5 Life Events that Qualify You for Special Enrollment Period

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The 2015 annual open enrollment period under the Affordable Care Act officially closed on February 15th. If you missed the deadline, and don’t currently have insurance you likely won’t have another opportunity to buy a health plan until open enrollment comes around again later this year.

(Special Note: The tax-time special enrollment period from March 15 to April 30, 2015 – for people who paid a penalty for being uninsured in 2014 – is now over.)

Not having health insurance this year may mean you have to pay a penalty – a fee that increases in 2015 to $325 per person or 2% of household taxable income, whichever is higher.

However, under the Affordable Care Act, certain changes to your life circumstances can trigger what is considered a “qualifying life event” that may make you eligible to sign up for health insurance outside of the annual open enrollment period. You have sixty days from the date of the event to enroll.

Here are 5 common qualifying life events that trigger eligibility for a special enrollment period.

1. Leaving or losing a job. If you lose or leave a job that offered you health insurance you now have several options to hold onto coverage.

You can either continue the policy offered by your employer under COBRA, or you can buy one on your own in the health insurance market at Healthcare.gov.

If your income qualifies, you may be able to get financial help paying for coverage when you shop through your state’s health insurance exchange.

Note, however, that if you opt to continue your current plan through COBRA, you’ll have to hold onto that policy until it ends or annual open enrollment comes around on November 1st. Cancelling COBRA before it expires does not count as a qualifying event triggering a special enrollment period.

2. Getting married. If you either gain or become a dependent through marriage, you qualify for a special enrollment period.

Once you’ve said “I do” make sure you begin the process of signing up as soon as possible. Don’t let the excitement over the honeymoon distract you from the 60-day window you have from the date of your wedding to change insurance plans or to add your spouse to an existing policy.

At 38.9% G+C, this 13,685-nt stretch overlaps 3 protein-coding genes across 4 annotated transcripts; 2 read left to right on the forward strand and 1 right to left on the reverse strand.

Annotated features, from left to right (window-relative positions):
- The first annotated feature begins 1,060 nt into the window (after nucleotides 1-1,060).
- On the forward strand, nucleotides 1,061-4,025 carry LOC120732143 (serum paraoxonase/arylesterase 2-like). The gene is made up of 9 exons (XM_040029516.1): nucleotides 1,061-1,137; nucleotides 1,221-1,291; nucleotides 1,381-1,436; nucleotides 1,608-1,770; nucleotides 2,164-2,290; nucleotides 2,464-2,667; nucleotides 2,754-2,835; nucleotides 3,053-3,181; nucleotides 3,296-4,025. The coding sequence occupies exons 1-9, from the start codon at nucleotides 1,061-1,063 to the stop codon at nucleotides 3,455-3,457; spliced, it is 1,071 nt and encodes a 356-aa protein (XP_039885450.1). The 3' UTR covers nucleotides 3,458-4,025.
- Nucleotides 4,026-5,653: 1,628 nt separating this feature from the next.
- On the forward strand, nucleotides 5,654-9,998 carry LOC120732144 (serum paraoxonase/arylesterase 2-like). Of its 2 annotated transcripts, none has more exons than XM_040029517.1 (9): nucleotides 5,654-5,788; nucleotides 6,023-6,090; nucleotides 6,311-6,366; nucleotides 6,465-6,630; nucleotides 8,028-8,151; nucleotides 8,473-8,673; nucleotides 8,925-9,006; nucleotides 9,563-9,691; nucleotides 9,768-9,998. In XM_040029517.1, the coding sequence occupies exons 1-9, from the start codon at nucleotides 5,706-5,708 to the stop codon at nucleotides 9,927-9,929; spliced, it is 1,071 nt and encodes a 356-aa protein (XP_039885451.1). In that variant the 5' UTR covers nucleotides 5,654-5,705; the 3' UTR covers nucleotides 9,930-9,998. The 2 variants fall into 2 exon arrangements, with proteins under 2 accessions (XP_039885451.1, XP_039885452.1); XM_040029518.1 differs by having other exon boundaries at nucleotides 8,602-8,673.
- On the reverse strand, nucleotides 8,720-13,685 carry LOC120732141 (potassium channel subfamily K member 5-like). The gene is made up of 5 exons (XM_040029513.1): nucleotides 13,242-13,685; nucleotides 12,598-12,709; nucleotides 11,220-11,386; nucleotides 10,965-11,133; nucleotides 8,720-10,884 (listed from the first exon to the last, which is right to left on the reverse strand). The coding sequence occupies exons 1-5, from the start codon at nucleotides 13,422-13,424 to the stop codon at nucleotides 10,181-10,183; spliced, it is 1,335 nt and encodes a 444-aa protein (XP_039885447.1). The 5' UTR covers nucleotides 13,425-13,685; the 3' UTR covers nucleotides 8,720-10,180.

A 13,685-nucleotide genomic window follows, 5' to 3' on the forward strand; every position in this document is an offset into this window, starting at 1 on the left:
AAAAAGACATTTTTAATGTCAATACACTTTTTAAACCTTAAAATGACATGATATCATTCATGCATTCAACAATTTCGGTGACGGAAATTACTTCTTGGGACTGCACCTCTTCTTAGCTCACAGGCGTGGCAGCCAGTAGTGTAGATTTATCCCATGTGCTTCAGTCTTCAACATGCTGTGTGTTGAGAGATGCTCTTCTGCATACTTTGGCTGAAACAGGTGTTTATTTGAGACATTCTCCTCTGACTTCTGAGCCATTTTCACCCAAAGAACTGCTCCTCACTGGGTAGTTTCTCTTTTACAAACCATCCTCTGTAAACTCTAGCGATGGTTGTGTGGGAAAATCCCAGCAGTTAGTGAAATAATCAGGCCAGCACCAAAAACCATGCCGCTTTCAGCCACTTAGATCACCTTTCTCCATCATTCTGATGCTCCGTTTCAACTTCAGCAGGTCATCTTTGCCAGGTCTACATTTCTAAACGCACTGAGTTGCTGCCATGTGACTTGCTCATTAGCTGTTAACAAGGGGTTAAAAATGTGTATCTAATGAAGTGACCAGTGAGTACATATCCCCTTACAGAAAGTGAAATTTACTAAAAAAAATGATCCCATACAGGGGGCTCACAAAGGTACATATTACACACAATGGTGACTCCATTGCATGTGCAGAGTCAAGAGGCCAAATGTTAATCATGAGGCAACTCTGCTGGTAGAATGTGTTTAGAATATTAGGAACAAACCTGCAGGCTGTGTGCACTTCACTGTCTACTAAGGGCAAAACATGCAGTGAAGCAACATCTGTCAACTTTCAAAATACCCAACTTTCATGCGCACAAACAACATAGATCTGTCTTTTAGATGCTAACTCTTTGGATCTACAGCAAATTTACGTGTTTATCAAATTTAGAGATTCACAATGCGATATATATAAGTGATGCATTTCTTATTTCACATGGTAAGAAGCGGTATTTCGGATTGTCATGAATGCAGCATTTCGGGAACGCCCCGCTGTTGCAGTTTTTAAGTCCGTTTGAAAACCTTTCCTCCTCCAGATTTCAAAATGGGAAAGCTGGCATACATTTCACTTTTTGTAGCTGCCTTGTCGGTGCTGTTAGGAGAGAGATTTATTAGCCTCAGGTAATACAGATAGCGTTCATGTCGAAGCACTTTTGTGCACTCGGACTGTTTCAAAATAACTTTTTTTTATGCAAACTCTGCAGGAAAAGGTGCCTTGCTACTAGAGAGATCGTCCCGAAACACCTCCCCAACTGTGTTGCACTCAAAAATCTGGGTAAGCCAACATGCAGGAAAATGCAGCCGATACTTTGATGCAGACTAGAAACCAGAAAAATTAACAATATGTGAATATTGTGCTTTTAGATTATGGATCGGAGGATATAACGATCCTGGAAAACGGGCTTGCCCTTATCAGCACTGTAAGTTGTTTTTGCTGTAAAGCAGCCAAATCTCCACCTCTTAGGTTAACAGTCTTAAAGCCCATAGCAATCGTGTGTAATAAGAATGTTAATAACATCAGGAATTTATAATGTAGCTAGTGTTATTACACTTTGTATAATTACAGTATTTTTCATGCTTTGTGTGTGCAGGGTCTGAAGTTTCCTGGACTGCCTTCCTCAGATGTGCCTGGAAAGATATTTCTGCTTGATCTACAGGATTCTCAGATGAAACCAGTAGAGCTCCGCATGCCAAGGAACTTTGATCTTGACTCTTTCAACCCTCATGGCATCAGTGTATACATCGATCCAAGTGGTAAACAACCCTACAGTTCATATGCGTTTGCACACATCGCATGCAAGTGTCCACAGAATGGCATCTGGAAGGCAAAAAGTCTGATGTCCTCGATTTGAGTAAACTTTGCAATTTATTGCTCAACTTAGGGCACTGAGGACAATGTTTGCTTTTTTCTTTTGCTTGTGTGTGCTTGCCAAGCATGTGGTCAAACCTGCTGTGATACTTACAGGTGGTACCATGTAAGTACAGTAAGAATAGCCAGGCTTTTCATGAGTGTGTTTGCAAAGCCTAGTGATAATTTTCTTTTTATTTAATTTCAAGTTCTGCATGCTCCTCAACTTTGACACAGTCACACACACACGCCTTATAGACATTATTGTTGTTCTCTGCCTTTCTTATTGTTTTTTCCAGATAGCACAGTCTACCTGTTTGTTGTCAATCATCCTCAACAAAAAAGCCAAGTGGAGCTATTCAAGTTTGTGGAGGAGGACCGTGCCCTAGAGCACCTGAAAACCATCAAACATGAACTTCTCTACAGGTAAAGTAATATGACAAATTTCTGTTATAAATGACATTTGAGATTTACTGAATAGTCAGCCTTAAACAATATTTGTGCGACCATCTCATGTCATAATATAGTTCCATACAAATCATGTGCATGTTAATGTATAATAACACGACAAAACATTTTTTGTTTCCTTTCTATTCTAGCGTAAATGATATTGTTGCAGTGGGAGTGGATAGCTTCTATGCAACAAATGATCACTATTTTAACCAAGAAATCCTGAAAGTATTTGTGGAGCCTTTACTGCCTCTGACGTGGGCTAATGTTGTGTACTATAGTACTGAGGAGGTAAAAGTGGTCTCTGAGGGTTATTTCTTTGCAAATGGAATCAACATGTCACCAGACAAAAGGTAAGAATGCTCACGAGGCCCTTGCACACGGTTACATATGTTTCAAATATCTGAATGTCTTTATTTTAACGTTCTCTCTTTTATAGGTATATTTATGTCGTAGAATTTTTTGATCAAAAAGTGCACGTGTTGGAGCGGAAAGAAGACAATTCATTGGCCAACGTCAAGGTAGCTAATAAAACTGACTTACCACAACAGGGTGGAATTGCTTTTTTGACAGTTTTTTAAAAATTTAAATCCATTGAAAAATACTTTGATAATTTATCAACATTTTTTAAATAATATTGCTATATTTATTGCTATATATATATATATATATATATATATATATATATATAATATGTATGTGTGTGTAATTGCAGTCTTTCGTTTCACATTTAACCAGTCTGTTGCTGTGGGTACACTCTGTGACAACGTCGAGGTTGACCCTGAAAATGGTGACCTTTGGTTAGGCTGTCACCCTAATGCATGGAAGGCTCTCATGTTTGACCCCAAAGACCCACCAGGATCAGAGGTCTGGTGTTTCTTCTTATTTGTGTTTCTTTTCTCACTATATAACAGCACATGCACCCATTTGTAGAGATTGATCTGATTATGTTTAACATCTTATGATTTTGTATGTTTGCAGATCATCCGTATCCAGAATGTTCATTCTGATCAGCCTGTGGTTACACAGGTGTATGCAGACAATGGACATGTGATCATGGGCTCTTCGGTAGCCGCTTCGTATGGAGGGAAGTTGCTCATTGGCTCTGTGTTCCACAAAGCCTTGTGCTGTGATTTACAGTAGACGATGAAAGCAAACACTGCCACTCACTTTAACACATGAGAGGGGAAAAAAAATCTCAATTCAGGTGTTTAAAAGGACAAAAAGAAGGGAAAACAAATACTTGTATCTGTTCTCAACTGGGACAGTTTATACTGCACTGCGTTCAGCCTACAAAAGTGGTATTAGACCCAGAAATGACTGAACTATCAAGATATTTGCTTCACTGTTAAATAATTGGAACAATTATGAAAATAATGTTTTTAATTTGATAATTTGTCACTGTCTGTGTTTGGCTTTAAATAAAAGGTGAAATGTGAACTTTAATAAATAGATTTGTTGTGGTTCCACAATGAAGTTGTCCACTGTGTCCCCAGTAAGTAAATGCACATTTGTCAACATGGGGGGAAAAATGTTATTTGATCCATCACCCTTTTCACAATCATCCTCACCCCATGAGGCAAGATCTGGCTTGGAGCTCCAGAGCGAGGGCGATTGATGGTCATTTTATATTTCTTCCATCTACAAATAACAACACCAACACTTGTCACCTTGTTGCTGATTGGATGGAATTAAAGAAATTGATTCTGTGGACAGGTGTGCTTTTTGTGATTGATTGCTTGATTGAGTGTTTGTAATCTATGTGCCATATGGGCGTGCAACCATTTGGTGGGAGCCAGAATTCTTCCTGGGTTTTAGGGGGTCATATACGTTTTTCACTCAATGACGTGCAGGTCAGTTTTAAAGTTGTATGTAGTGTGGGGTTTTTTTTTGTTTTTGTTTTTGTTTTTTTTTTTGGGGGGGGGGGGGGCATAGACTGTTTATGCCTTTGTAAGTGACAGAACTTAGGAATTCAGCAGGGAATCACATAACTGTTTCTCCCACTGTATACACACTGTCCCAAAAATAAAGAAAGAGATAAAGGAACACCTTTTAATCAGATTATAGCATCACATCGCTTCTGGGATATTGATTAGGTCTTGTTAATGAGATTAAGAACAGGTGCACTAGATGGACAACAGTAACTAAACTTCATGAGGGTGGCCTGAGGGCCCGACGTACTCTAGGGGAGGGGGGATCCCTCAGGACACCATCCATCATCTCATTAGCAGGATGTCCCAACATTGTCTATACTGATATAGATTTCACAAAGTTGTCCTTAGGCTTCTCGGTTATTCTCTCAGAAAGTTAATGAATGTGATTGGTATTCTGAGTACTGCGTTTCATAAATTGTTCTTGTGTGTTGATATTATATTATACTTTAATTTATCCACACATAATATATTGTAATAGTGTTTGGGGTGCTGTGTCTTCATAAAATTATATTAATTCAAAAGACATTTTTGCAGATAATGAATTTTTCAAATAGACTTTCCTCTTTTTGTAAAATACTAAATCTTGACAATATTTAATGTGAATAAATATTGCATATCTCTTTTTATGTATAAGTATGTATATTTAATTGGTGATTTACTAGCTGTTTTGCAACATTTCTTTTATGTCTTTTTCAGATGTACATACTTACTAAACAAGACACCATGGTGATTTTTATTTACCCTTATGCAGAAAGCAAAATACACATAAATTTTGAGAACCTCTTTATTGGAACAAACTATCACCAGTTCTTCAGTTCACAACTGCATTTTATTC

Also be aware that losing insurance coverage through divorce counts as a qualifying life event.

3. Having a baby. Once your baby is born, you’ll want to add her to your health plan as soon as possible to make sure all of her care is covered. Among other medical services, the Affordable Care Act covers a wide range of preventive services for children up to the age of 18, including immunizations, without any cost at the time of the visit.

4. Moving. Most health plans operate within a specific geographic area. If you permanently move to a new city or area outside where your current plan operates, you will qualify for a special enrollment period and have the chance to pick a new plan.

5. Change in citizenship status. Only U.S. citizens and legal immigrants are eligible under the Affordable Care Act to purchase health insurance through the federal and state marketplaces.

However, if outside the annual open enrollment period you become a U.S. citizen, national, or gain lawful status in the United States, you will become eligible to sign up for a health plan, and may qualify for tax credits to help lower the cost of coverage.

To see a full list of qualifying life events, visit Healthcare.gov. And, use the TurboTax Enrollment Guide to learn if you qualify for special open enrollment, as well as the cost of insurance and how to shop for health plans.

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